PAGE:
Artificial aorta can reduce patients' blood pressure
Engineers at EPFL's Center for Artificial Muscles have developed a silicone aorta that can reduce how hard patients' hearts have to pump. Their breakthrough could offer a promising alternative to heart transplants.
"Over 23 million people around the world suffer from heart failure. The disease is usually treated with a transplant, but because donated hearts are hard to come by, there is an ongoing need for alternative therapies. With new developments in cardiac assistance systems, we can delay the need for a transplant—or even eliminate it altogether," says Professor Yves Perriard, head of EPFL's Center for Artificial Muscles within the School of Engineering. He and a team of around ten other engineers from EPFL's Integrated Actuators Laboratory (LAI) have been working on new cardiac assistance technology over the past four years. Their discovery, which employs flexible actuators, has been published in Advanced Science.
Electrodes and a silicon aorta
Our aortas are naturally elastic. They expand as blood is pumped into them from the heart's left ventricle, and then contract to distribute the blood to the rest of the body. But in patients suffering from diseases such as heart failure, the heart has to work harder to accomplish this cycle. To ease the burden on the heart, EPFL engineers have designed an artificial aorta made of silicon and a series of electrodes. Their device is implanted just behind the aortic valve and amplifies the aorta's efforts, working like an "augmented aorta." When an electric voltage is applied to the device, the artificial aorta expands to a diameter that's larger than the natural aorta. "The advantage of our system is that it reduces the pressure on a patient's heart. The idea isn't to replace the heart, but to assist it," says Yoan Civet, a Scientist at the LAI.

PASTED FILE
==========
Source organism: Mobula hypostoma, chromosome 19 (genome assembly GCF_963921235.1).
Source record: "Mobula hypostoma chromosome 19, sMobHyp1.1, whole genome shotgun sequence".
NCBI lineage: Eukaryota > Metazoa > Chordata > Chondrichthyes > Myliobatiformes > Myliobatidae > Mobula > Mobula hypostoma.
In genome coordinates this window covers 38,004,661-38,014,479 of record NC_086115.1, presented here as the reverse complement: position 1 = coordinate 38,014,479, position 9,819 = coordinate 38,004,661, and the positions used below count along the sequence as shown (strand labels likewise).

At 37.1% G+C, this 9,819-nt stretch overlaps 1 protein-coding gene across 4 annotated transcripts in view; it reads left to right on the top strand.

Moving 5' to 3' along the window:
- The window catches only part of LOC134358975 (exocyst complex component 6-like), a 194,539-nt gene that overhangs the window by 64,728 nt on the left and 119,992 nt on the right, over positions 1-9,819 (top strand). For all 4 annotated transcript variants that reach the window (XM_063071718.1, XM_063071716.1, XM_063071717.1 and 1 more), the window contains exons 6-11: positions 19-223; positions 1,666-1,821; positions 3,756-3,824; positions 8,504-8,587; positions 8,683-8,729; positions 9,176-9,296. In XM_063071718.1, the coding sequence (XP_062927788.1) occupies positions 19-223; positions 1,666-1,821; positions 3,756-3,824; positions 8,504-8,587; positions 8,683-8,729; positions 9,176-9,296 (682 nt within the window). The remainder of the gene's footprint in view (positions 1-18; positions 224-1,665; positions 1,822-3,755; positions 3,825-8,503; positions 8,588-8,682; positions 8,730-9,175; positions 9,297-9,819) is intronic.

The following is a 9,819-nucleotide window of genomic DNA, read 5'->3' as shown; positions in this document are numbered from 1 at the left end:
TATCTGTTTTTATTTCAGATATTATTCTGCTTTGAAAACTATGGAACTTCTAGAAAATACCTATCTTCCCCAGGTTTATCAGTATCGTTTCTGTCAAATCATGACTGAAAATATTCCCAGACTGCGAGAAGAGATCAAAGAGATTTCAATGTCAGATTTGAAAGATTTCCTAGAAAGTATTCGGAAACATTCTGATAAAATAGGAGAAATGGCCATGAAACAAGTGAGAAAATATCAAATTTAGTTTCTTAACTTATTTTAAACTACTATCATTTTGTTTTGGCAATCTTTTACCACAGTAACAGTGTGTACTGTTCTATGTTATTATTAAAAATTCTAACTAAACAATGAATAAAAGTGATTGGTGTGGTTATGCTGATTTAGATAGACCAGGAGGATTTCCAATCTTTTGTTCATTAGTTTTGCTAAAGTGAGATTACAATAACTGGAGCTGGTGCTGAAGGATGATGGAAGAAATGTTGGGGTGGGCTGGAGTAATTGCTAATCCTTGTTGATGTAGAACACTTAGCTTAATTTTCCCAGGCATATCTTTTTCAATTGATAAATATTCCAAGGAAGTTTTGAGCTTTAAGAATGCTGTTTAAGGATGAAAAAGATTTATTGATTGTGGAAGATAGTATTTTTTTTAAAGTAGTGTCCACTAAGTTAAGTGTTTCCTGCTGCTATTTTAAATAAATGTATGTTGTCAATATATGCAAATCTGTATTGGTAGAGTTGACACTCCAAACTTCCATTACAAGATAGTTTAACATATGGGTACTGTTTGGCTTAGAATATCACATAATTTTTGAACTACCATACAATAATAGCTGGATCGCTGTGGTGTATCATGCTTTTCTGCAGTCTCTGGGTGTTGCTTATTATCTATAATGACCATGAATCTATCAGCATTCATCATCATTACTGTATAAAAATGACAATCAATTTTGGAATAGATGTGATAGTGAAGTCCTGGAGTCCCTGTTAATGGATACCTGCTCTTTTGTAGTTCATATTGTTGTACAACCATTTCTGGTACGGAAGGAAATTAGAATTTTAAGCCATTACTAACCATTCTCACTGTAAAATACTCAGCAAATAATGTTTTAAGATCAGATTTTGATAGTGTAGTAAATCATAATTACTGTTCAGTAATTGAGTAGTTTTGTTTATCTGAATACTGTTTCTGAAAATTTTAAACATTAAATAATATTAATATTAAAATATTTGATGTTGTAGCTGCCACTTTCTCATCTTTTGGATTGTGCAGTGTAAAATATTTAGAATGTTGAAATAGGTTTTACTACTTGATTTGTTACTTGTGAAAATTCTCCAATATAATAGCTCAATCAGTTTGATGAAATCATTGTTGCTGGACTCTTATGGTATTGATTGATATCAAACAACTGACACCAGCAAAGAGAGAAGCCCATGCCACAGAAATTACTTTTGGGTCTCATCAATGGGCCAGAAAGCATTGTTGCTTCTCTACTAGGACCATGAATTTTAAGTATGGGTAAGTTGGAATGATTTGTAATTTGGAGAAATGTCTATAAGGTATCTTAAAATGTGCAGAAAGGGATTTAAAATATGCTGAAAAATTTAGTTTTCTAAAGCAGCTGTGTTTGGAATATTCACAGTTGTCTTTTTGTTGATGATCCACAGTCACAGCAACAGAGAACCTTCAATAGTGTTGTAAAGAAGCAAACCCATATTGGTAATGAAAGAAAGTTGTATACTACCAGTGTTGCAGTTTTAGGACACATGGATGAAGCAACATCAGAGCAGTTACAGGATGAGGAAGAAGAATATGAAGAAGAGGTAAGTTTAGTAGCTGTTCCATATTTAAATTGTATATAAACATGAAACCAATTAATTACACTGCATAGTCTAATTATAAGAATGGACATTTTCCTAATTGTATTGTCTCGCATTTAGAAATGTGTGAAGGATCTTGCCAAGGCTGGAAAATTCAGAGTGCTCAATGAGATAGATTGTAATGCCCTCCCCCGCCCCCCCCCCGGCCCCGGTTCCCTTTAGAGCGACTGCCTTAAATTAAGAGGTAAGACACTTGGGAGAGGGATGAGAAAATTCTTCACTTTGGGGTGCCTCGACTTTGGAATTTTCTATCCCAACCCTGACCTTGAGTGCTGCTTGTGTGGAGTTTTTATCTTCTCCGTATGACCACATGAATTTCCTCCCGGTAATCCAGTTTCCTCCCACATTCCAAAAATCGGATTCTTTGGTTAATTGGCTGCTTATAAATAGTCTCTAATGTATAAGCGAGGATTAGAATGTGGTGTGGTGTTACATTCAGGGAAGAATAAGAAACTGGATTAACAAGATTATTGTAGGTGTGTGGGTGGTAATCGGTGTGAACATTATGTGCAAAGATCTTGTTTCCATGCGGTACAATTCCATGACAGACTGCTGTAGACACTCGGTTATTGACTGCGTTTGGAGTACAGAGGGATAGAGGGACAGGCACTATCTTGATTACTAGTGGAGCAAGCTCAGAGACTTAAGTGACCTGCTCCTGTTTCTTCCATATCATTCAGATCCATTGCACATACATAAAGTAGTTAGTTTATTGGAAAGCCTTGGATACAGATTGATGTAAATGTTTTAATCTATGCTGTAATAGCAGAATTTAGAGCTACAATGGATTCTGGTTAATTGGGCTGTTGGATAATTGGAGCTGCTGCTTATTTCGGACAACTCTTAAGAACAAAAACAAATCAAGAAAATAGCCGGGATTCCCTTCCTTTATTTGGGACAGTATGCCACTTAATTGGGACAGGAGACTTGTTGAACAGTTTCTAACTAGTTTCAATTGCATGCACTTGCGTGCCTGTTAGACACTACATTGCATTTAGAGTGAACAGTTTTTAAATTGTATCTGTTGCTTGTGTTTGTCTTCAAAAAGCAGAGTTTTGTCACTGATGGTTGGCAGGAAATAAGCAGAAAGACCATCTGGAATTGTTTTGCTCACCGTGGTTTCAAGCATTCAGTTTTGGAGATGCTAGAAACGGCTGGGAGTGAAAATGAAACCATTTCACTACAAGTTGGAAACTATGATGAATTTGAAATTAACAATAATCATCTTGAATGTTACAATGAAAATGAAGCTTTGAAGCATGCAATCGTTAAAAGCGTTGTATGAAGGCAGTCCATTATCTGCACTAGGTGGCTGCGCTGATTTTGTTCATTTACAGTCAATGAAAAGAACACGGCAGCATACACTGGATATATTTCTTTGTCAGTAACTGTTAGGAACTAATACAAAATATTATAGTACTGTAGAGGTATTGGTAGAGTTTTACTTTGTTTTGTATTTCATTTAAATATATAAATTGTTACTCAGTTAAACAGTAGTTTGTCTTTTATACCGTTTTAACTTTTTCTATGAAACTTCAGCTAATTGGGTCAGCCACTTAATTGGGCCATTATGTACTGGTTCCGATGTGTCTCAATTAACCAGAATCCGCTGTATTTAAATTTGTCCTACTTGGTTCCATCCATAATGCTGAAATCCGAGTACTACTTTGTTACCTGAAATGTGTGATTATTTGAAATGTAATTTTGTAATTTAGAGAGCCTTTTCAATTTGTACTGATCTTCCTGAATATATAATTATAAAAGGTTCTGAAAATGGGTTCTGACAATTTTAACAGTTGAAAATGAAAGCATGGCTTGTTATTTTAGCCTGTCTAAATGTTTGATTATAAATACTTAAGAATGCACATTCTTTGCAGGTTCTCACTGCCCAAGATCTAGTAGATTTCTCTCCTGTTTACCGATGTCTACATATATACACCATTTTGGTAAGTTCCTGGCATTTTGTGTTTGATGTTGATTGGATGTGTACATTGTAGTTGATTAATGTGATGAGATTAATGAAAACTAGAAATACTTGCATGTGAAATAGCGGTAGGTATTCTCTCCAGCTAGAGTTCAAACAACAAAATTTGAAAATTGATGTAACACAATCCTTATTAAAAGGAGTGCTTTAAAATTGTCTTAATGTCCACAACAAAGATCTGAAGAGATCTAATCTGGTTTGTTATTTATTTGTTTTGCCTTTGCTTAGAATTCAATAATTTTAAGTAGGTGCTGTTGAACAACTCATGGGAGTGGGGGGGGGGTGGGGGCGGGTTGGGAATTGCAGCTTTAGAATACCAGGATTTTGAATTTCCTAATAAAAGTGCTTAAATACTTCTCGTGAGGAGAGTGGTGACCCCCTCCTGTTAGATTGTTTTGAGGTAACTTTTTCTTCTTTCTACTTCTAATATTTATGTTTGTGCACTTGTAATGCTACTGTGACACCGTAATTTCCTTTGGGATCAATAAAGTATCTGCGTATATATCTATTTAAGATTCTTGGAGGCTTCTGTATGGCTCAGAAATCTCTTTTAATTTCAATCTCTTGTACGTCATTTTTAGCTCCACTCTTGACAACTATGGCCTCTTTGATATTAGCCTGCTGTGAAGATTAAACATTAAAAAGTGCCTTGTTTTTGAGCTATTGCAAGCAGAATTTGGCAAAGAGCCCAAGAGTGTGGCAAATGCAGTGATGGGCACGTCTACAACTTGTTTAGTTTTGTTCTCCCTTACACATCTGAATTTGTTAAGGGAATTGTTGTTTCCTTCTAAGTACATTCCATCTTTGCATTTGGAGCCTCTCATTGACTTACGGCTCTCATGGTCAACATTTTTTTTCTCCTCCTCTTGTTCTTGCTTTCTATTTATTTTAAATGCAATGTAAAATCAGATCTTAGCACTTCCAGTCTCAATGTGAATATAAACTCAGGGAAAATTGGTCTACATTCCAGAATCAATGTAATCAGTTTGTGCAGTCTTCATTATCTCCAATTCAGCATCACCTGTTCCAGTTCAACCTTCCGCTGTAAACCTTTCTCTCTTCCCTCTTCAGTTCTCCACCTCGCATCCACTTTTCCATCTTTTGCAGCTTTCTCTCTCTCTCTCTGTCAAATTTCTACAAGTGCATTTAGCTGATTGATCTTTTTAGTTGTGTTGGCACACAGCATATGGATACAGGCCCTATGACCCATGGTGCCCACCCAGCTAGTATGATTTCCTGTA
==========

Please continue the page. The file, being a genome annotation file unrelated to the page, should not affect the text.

Helping the heart expend less energy
To validate their system, the engineers built a simulator consisting of pumps and chambers that replicate the blood-flow and pressure conditions within a human heart. "By testing our device on the simulator, we were able to reduce the amount of cardiac energy required by 5.5%," says Civet. The research team now plans to conduct further tests of their artificial aorta, and are already working on a new design that delivers better performance.
However, the real challenge lies in the manufacturing step. "We started from scratch and had to develop a new production process that would allow us to increase the volume of the silicone tube. We also had to overcome a problem of electric breakdown. Due to our multi-layer design, only half as affordable electric field was reached as compared to a single-membrane system. We had to troubleshoot the problem and then come up with a solution," says Civet. The research team has filed a patent for their technology. The hope is that their discovery can be used to treat other medical conditions, such as urological disorders, that require a similar approach.